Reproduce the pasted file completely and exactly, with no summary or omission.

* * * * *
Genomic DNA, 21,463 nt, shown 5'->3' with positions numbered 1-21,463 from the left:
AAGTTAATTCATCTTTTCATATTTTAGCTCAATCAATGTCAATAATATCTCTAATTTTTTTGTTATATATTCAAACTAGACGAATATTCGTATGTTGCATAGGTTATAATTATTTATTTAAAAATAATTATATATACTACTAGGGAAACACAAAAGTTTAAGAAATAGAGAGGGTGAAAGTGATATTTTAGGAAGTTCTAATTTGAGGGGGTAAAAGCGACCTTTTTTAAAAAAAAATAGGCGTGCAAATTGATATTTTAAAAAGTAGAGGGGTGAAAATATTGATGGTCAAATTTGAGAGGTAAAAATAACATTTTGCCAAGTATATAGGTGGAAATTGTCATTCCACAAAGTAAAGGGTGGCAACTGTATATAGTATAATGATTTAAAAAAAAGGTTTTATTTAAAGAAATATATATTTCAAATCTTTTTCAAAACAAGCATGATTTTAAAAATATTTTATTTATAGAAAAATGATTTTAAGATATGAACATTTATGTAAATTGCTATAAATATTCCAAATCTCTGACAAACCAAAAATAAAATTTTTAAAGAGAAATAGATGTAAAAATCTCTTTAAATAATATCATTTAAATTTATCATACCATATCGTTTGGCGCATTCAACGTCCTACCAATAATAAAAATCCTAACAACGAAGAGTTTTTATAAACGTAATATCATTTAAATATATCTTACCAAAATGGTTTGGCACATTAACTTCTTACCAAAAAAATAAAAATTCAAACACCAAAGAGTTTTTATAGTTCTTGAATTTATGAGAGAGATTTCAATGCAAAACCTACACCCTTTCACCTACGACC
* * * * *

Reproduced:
Genomic DNA, 21,463 nt, shown 5'->3' with positions numbered 1-21,463 from the left:
AAGTTAATTCATCTTTTCATATTTTAGCTCAATCAATGTCAATAATATCTCTAATTTTTTTGTTATATATTCAAACTAGACGAATATTCGTATGTTGCATAGGTTATAATTATTTATTTAAAAATAATTATATATACTACTAGGGAAACACAAAAGTTTAAGAAATAGAGAGGGTGAAAGTGATATTTTAGGAAGTTCTAATTTGAGGGGGTAAAAGCGACCTTTTTTAAAAAAAAATAGGCGTGCAAATTGATATTTTAAAAAGTAGAGGGGTGAAAATATTGATGGTCAAATTTGAGAGGTAAAAATAACATTTTGCCAAGTATATAGGTGGAAATTGTCATTCCACAAAGTAAAGGGTGGCAACTGTATATAGTATAATGATTTAAAAAAAAGGTTTTATTTAAAGAAATATATATTTCAAATCTTTTTCAAAACAAGCATGATTTTAAAAATATTTTATTTATAGAAAAATGATTTTAAGATATGAACATTTATGTAAATTGCTATAAATATTCCAAATCTCTGACAAACCAAAAATAAAATTTTTAAAGAGAAATAGATGTAAAAATCTCTTTAAATAATATCATTTAAATTTATCATACCATATCGTTTGGCGCATTCAACGTCCTACCAATAATAAAAATCCTAACAACGAAGAGTTTTTATAAACGTAATATCATTTAAATATATCTTACCAAAATGGTTTGGCACATTAACTTCTTACCAAAAAAATAAAAATTCAAACACCAAAGAGTTTTTATAGTTCTTGAATTTATGAGAGAGATTTCAATGCAAAACCTACACCCTTTCACCTACGACC